Part of Diocese of Moesia (284-357)
Diocese of Macedonia (357-386)
Diocese of Dacia (395)
Administrative Unit of the Roman Empire
c. 284–c. 600

Praevalitana in the 6th century
CapitalDoclea, later Scodra
• Administrative reform
c. 284
c. 600
Preceded by Succeeded by
Dalmatia (Roman province)

Praevalitana (also Prevalitana, Prevaliana, Praevaliana or Prevalis) was a Late Roman province that existed between c. 284 and c. 600. It included parts of present-day Montenegro, Albania, and part of present-day Kosovo. Its capital city was Doclea, later Scodra.


The Roman Empire conquered the Adriatic-Balkanic region after the Third Illyrian War, in which the Romans defeated Gentius, the last king of Illyria, at Scodra in 168 BC and captured him, bringing him to Rome in 165 BC. Four client-republics were set up, which were in fact governed by Roman administrators.

In 27 BC, the region was organized as a Roman province called Illyricum, directly governed by Rome and with Scodra as its capital. Illyricum was split into two in AD 10, as the provinces of Pannonia and Dalmatia. The province of Dalmatia spread inland to cover all of the Dinaric Alps and most of the eastern Adriatic coast, including all of Montenegro.


The province of Praevalitana was established during the reign of Emperor Diocletian (r. 284–305) from the southeastern corner of the former province of Dalmatia and became part of the Diocese of Moesia (290–357), one of 12 dioceses created by Diocletian within his tetrarchy. It was perhaps named Praevalitana (meaning "the region before the valley") because it stood directly to the west of Kosovo field.

The Diocese of Moesia was later divided in two and reorganized as the Diocese of Dacia in the north and the Diocese of Macedonia in the south. Praevalitana initially was part of the Diocese of Macedonia but was later moved into the Diocese of Dacia (which comprised Dacia Mediterranea, Dacia Ripensis, Dardania and Moesia Prima), a subdivision of the Praetorian prefecture of Illyricum (395). A province of brief existence, Macedonia Salutaris, was divided between Praevalitana and Epirus Nova (412).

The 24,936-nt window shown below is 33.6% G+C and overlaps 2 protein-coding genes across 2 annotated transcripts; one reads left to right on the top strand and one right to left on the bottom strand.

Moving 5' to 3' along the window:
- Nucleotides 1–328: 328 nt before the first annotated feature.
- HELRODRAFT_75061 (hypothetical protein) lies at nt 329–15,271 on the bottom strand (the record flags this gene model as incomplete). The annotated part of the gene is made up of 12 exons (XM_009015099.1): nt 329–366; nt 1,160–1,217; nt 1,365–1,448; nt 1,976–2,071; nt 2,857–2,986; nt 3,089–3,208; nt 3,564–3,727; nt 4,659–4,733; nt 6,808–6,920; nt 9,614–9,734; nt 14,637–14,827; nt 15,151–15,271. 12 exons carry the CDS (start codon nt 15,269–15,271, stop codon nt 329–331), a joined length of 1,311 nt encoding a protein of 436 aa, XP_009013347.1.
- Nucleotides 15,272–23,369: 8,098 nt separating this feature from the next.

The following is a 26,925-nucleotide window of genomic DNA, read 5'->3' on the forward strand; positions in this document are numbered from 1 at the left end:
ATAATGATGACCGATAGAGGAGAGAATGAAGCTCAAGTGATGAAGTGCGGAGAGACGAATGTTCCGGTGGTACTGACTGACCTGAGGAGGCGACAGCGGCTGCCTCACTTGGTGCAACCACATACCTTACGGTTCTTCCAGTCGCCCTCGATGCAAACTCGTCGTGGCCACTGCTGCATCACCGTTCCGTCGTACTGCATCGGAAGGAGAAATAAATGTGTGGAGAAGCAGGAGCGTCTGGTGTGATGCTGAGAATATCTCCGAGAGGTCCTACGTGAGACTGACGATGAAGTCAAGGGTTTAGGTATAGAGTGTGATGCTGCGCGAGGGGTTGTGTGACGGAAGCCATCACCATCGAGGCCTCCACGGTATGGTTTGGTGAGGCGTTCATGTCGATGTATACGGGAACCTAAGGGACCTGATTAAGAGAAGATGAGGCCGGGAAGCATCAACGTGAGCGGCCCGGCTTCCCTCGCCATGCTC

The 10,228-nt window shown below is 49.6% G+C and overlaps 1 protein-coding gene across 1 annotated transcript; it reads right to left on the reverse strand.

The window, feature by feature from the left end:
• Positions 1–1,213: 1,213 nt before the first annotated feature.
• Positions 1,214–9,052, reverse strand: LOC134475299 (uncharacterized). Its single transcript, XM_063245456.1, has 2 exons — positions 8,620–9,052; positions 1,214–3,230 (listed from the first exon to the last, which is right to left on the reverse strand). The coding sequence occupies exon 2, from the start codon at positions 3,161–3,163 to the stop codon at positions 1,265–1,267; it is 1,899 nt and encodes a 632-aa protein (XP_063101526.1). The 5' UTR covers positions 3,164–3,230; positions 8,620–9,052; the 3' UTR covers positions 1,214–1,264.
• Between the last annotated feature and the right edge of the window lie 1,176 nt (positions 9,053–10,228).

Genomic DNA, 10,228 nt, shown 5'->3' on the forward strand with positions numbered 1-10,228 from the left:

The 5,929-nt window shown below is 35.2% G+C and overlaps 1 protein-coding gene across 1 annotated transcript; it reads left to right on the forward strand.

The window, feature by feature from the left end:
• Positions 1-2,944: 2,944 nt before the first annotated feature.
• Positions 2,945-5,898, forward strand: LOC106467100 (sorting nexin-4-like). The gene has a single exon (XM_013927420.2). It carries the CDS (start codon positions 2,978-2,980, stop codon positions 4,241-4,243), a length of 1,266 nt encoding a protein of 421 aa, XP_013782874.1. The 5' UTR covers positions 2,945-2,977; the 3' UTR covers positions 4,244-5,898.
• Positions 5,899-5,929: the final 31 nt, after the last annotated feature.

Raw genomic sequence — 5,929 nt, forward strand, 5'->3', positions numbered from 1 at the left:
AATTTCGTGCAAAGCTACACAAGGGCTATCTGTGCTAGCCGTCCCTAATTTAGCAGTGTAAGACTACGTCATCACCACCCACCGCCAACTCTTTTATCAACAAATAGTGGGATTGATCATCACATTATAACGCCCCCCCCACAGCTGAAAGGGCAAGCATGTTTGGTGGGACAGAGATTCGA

After the Western Roman Empire collapsed in 476, the region remained under the rule of the Eastern Roman Empire. In the 530s, Byzantine generals of Emperor Justinian I (r. 527–565) used Praevalitana as a base for military campaigns against the Ostrogoths in Dalmatia during the Gothic War.

During the Migration Period, Praevalitana was overrun by invasions of the Avars and Slavs. In the 6th and 7th centuries, they destroyed the province's main cities and overran much of the hinterland.


The first written records of any kind of settlement in southern Dalmatia refer to the Roman province of Praevalitana and the Roman city of Birsiminium, which lived in the shadow of the Illyrian town of Doclea (Duklja), a large city by the standards of that time, boasting 8–10 thousand inhabitants and named after one of the two major Illyrian tribes inhabiting these parts, the "Docleatae". The Docleatae inhabited the fertile valley of the River Zeta, located along the vital link between the coastal and continental regions of Montenegro, which helped their swift economic rise.

The other tribe, the "Labeates", inhabited the entire area between Lake Skadar and modern Podgorica. They had their main fortification, called Metheon (known today as Medun), and well developed social and military systems in place.

From the 8-9th century, the settling of Slavic and Avaric tribes began in this area, always coupled with destructive raids on the native tribes and settlements. Doclea was not exempt from these violent raids, which would, eventually, along with natural disasters, lead to the complete obliteration of this once prosperous town. After the Slavic tribes settled in this area they established another settlement, which took over the role previously held by Doclea: it was named Ribnica (Podgorica). The native non-romanized population retreated into the Albanian highlands, while Acruvium (present-day Kotor) on the coast survived the Slav attacks and prospered as a merchant city-state of the original romanized Illyrians until the 10th century. Other cities in the province included Anderva (Nikšić) and Risinium (Risan). As well as Siparantum (Peja), from the 5th to 9th century also known as Pescium/Episkion (Episcopal City).

Ecclesiastical order

During the existence of the province, its capital city of Scodra was also the main ecclesiastical center in the region. Bishop of Scodra held metropolitan jurisdiction over all other bishops within the province, including those of Dioclea and Lissus. In 431, metropolitan Senecio of Scodra participated at the Third Ecumenical Council, in Ephesus. In 535, the Metropolis of Scodra and its suffragan bishops came under jurisdiction of the newly created Archbishopric of Justiniana Prima. Siparantum, modern-day Peja, used to be the center of an Episcopal See, indicated by its name Pescium/Episkion. At the beginning of the 7th century, ecclesiastical order collapsed with the fall of the province.

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